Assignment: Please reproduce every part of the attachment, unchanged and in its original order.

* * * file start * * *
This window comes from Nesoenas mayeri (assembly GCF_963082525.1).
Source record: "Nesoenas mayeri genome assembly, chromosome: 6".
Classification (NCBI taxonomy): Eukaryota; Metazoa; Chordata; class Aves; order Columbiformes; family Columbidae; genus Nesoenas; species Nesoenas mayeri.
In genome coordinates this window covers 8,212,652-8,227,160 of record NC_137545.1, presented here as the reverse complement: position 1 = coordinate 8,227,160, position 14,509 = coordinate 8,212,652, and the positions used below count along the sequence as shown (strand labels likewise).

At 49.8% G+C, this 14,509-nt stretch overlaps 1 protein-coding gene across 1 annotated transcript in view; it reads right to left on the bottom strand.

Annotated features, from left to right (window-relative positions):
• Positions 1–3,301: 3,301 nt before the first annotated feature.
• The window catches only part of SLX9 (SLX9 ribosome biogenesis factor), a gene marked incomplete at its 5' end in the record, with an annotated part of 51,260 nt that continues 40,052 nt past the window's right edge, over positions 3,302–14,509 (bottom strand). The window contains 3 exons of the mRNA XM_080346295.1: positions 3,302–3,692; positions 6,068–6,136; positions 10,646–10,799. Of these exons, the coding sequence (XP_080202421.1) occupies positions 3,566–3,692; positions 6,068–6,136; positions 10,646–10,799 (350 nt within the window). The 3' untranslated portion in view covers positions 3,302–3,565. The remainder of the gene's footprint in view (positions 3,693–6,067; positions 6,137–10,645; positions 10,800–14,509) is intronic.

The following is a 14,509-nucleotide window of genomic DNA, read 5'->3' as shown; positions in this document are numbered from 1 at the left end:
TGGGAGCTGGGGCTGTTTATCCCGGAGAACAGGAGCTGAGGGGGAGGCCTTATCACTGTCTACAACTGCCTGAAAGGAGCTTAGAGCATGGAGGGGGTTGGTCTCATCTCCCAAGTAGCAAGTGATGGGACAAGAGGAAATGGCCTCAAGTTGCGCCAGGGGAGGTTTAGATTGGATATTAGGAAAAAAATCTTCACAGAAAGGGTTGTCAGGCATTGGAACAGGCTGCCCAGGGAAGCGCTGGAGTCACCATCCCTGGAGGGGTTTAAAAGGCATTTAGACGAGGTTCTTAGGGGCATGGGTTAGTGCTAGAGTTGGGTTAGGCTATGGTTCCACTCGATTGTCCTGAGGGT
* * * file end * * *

This window comes from Nesoenas mayeri (assembly GCF_963082525.1).
Source record: "Nesoenas mayeri genome assembly, chromosome: 6".
Classification (NCBI taxonomy): Eukaryota; Metazoa; Chordata; class Aves; order Columbiformes; family Columbidae; genus Nesoenas; species Nesoenas mayeri.
In genome coordinates this window covers 8,212,652-8,227,160 of record NC_137545.1, presented here as the reverse complement: position 1 = coordinate 8,227,160, position 14,509 = coordinate 8,212,652, and the positions used below count along the sequence as shown (strand labels likewise).

At 49.8% G+C, this 14,509-nt stretch overlaps 1 protein-coding gene across 1 annotated transcript in view; it reads right to left on the bottom strand.

Annotated features, from left to right (window-relative positions):
• Positions 1–3,301: 3,301 nt before the first annotated feature.
• The window catches only part of SLX9 (SLX9 ribosome biogenesis factor), a gene marked incomplete at its 5' end in the record, with an annotated part of 51,260 nt that continues 40,052 nt past the window's right edge, over positions 3,302–14,509 (bottom strand). The window contains 3 exons of the mRNA XM_080346295.1: positions 3,302–3,692; positions 6,068–6,136; positions 10,646–10,799. Of these exons, the coding sequence (XP_080202421.1) occupies positions 3,566–3,692; positions 6,068–6,136; positions 10,646–10,799 (350 nt within the window). The 3' untranslated portion in view covers positions 3,302–3,565. The remainder of the gene's footprint in view (positions 3,693–6,067; positions 6,137–10,645; positions 10,800–14,509) is intronic.

The following is a 14,509-nucleotide window of genomic DNA, read 5'->3' as shown; positions in this document are numbered from 1 at the left end:
TGGGAGCTGGGGCTGTTTATCCCGGAGAACAGGAGCTGAGGGGGAGGCCTTATCACTGTCTACAACTGCCTGAAAGGAGCTTAGAGCATGGAGGGGGTTGGTCTCATCTCCCAAGTAGCAAGTGATGGGACAAGAGGAAATGGCCTCAAGTTGCGCCAGGGGAGGTTTAGATTGGATATTAGGAAAAAAATCTTCACAGAAAGGGTTGTCAGGCATTGGAACAGGCTGCCCAGGGAAGCGCTGGAGTCACCATCCCTGGAGGGGTTTAAAAGGCATTTAGACGAGGTTCTTAGGGGCATGGGTTAGTGCTAGAGTTGGGTTAGGCTATGGTTCCACTCGATTGTCCTGAGGGT